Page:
Dec 122002

I recently received the following disturbing news from Will Thomas, Manager of Research and Training at The Objectivist Center:

The Objectivist Center’s student and scholarly programs are in grave danger. Due to the difficult economic situation, TOC’s fundraising has lagged. Current plans call for a refocusing of TOC on cultural commentary and a significant reduction in the amount of money, man-hours, and activities we devote to training new intellectuals. This appears to mean no more scholarly monographs, no significant time devoted to finishing the Logical Structure of Objectivism, no internship positions, no workshops aimed at students or scholars, and the possible cancellation of the Advanced Seminar in Objectivist Studies. It means no significant new initiatives aimed at students and scholars. There is concern at TOC that these kinds of programs are not attractive to a sufficient number of current and potential financial sponsors. Student and scholarly programs can only prosper if they have generous financial support.

In response, I sent a long letter to David Kelley in support of the student and scholarly programs, reprinted below. Given that fundraising difficulties are substantially to blame for these cutbacks, I also enclosed a contribution specially earmarked for student and scholarly programs with my letter. I would strongly urge others who care about these programs to do the same, even if you can only spare a few dollars. The clearest message we can possibly send about the importance of student and scholarly work is through financial support of those programs.

You can even contribute online, just be sure to note that the funds are for the student and scholarly programs in the comments.

This is serious, folks. Please forward this information onto anyone you think should be aware of this issue.

My letter to David Kelley was as follows:

2 December 2002

Dear David,

I recently heard from Will Thomas that TOC’s student and scholarly programs are in serious danger of suspension or elimination due to budget cutbacks. While I understand that fundraising has been particularly difficult lately, this change concerns me greatly as a sponsor, scholar, and student.

Mostly, I worry that sidelining student and scholarly programs will damage TOC’s long-range effectiveness in its mission of cultural change. Right now, TOC has only a small number of writers who understand Objectivism deeply enough to effectively advocate the philosophy to a mainstream audience. Such a small band of overworked writers has little chance of changing the culture by themselves; to be successful in that goal, TOC needs to be supporting the development of professional Objectivist intellectuals. In my opinion, the student and scholarly programs are absolutely essential for this process.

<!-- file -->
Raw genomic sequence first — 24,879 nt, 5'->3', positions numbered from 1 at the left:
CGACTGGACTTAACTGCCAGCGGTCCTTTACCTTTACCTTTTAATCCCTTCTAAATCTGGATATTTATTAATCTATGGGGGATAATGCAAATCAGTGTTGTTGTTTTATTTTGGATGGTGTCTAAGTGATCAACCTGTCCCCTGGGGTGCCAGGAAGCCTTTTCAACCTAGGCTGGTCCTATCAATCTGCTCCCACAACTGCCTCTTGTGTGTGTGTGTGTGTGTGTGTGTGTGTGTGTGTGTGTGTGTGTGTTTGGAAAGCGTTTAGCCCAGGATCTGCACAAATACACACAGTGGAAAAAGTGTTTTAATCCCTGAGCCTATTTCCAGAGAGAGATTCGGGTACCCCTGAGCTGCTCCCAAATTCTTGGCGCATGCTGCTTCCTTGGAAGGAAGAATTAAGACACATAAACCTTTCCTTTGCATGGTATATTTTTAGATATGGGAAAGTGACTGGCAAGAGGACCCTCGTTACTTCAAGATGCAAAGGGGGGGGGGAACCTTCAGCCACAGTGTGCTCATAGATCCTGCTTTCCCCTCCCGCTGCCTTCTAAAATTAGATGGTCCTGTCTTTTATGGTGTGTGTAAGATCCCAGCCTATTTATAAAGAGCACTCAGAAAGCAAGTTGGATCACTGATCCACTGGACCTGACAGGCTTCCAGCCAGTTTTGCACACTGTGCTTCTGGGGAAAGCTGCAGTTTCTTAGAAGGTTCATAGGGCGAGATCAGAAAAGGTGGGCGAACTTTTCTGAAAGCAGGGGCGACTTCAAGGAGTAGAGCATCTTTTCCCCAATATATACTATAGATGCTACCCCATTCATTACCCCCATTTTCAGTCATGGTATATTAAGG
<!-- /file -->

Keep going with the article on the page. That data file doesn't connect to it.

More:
As we both know, graduate degrees are generally an essential part of any writer’s education, as they help establish credibility and generate familiarity with a given field. But universities are not particularly friendly environments for Objectivists. TOC’s student and scholarly programs help students successfully navigate these hostile waters while developing their knowledge of and interest in Objectivism.

Speaking personally, TOC’s student scholarships and Advanced Seminar helped me survive my B.A. in philosophy with my interest in Objectivism intact. (An internship and the publication of LSO during this time period would have been an amazing blessing to me.) The Effective Communications Workshop helped me overcome my fear of public speaking, thereby enabling me to give nine lectures to TOC Summer Seminars in the past three years, as well as lecture on Objectivist ideas to other groups. Now that I am in graduate school, the Advanced Seminar is of particular importance to my development as an Objectivist intellectual. Only for those three brief days do I have the opportunity to discuss Objectivism at a high level with other knowledgeable scholars, to hear a barrage of criticism and commentary from an Objectivist perspective, and to see the Objectivist methodology in action. As connected as I am in the world of Objectivist scholarship, the Advanced Seminar is a unique opportunity for young and developing scholars such as myself — to the point that I cannot imagine doing without it.